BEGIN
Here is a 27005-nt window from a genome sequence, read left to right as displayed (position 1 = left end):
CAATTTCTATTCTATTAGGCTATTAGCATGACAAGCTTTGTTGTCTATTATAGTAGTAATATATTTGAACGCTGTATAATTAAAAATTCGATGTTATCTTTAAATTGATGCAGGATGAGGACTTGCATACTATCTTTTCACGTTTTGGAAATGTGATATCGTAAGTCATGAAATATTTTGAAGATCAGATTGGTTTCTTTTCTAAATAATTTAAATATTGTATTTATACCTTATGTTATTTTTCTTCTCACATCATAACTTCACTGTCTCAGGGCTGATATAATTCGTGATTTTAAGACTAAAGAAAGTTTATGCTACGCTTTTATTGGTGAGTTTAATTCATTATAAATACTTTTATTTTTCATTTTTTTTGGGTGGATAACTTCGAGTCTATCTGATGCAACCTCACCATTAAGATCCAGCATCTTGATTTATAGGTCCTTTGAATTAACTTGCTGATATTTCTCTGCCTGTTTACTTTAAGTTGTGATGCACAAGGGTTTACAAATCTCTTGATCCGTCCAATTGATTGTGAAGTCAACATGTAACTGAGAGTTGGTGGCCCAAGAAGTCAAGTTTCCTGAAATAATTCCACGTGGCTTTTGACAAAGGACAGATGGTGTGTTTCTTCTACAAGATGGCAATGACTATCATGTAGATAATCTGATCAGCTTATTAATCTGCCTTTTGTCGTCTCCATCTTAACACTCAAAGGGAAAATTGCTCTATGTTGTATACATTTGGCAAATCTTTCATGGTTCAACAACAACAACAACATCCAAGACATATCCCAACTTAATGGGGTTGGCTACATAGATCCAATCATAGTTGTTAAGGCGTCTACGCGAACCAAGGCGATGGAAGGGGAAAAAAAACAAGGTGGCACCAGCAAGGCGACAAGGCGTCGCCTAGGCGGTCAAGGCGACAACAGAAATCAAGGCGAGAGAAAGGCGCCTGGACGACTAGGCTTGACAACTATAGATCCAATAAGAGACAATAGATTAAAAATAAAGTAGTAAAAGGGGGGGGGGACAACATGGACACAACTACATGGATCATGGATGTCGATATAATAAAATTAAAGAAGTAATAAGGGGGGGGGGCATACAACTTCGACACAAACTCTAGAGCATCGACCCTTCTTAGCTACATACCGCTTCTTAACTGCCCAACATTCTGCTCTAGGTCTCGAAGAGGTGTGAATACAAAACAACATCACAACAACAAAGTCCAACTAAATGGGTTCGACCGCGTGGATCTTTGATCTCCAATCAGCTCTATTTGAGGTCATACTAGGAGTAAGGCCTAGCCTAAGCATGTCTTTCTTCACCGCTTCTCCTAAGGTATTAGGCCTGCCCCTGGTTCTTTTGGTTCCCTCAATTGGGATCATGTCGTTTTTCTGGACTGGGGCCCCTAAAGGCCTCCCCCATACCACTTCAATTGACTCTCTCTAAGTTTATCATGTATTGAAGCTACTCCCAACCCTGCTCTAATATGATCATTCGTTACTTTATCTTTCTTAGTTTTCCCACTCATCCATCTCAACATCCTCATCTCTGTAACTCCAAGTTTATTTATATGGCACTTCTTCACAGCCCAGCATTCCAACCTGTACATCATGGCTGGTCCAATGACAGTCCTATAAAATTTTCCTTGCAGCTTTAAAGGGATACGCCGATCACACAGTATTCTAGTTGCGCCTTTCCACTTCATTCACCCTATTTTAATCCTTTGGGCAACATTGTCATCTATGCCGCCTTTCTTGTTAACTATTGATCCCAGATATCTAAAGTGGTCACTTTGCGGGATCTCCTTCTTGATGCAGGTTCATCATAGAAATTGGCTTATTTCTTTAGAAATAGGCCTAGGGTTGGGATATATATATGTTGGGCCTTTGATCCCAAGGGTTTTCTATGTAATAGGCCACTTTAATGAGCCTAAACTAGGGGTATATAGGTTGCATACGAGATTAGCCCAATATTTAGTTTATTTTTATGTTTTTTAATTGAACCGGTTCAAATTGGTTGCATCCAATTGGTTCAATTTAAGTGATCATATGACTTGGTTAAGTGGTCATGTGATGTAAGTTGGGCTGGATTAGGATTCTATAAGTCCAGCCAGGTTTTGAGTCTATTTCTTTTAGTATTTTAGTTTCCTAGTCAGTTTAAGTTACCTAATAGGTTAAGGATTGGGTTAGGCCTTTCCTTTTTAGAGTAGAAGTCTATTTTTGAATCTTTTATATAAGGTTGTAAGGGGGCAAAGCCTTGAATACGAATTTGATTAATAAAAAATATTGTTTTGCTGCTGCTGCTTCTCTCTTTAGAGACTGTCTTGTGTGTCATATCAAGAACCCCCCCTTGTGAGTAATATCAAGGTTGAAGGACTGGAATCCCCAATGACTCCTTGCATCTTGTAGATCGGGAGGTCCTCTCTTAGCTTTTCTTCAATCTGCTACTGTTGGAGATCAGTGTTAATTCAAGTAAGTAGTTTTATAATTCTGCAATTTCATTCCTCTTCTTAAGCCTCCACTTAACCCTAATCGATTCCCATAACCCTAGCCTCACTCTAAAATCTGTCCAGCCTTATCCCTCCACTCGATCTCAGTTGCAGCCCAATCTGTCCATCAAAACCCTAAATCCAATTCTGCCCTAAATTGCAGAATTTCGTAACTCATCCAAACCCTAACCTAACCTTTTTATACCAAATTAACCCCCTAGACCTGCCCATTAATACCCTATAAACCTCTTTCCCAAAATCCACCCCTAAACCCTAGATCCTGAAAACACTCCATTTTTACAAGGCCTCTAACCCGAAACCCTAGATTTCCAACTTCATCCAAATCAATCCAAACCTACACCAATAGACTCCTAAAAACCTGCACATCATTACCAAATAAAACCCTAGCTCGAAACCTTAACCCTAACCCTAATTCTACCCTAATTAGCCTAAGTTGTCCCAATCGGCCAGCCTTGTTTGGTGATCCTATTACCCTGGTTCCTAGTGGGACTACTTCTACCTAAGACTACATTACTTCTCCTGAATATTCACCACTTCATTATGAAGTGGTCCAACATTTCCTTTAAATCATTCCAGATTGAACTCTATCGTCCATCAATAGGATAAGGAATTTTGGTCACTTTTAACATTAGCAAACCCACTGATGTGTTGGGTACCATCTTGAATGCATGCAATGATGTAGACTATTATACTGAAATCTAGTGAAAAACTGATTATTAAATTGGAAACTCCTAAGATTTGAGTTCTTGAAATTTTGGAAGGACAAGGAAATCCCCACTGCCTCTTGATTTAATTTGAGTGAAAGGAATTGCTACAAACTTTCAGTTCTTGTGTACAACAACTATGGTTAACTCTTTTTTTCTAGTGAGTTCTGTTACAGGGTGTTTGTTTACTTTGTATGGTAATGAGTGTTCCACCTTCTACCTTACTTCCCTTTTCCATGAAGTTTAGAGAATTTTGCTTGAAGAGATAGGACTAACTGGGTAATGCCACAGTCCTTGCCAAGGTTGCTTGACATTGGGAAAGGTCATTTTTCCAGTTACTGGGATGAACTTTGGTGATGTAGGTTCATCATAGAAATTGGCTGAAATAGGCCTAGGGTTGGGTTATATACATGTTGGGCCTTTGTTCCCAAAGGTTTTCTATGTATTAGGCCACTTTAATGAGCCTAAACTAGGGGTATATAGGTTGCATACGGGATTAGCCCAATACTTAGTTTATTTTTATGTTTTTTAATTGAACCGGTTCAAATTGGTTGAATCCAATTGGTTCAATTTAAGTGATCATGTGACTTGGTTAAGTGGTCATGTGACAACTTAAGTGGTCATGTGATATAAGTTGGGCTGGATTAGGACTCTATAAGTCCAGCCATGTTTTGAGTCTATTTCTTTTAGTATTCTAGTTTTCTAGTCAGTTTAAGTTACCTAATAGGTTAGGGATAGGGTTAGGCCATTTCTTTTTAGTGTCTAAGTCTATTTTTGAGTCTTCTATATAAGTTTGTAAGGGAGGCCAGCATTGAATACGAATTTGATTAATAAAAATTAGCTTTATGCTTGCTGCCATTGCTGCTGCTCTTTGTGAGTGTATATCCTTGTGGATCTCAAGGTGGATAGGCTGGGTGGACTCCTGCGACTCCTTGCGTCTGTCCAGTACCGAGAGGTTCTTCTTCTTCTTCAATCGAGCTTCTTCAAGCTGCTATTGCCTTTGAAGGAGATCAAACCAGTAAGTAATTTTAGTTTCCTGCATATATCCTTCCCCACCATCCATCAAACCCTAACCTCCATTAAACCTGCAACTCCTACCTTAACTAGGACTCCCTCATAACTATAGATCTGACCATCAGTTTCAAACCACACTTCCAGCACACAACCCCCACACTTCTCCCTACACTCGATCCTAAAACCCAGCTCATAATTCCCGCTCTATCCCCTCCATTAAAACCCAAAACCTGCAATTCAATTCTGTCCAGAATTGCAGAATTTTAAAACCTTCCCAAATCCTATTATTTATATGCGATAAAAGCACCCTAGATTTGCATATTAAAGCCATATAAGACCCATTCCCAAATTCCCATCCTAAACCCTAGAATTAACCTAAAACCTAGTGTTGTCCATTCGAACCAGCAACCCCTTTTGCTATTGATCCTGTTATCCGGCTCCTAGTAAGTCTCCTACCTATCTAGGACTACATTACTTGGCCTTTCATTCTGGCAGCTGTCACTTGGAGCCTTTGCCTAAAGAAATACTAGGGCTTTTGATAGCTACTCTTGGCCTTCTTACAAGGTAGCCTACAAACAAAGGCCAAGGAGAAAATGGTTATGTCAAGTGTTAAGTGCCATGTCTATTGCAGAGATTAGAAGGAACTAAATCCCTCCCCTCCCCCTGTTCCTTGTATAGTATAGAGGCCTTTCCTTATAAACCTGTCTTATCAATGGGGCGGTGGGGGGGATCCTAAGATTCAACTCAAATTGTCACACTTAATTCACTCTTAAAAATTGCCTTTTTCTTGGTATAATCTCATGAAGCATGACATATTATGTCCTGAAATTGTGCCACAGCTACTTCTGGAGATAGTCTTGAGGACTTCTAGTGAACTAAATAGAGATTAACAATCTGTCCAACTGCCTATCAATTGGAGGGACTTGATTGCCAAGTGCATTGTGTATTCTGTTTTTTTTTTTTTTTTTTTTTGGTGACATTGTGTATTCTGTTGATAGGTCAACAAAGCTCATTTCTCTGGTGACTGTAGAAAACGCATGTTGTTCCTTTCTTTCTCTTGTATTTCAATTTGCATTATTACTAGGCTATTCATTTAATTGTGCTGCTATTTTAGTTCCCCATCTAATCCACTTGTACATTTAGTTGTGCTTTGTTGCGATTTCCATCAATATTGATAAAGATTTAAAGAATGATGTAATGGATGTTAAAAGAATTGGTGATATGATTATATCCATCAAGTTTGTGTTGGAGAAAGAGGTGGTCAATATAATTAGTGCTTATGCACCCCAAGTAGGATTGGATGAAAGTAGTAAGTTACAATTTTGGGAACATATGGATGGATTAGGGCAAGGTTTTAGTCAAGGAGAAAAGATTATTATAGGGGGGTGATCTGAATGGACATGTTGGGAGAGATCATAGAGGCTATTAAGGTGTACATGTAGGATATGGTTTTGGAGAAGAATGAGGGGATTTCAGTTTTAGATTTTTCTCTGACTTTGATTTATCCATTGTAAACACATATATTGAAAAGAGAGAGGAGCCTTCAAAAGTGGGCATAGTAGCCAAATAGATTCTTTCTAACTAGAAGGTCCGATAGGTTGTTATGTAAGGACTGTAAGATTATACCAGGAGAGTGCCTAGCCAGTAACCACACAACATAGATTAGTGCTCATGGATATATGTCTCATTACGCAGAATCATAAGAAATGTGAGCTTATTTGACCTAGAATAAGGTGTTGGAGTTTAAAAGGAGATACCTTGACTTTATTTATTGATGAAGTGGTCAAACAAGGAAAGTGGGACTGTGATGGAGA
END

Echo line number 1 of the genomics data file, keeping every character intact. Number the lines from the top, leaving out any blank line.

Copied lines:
Here is a 27005-nt window from a genome sequence, read left to right as displayed (position 1 = left end):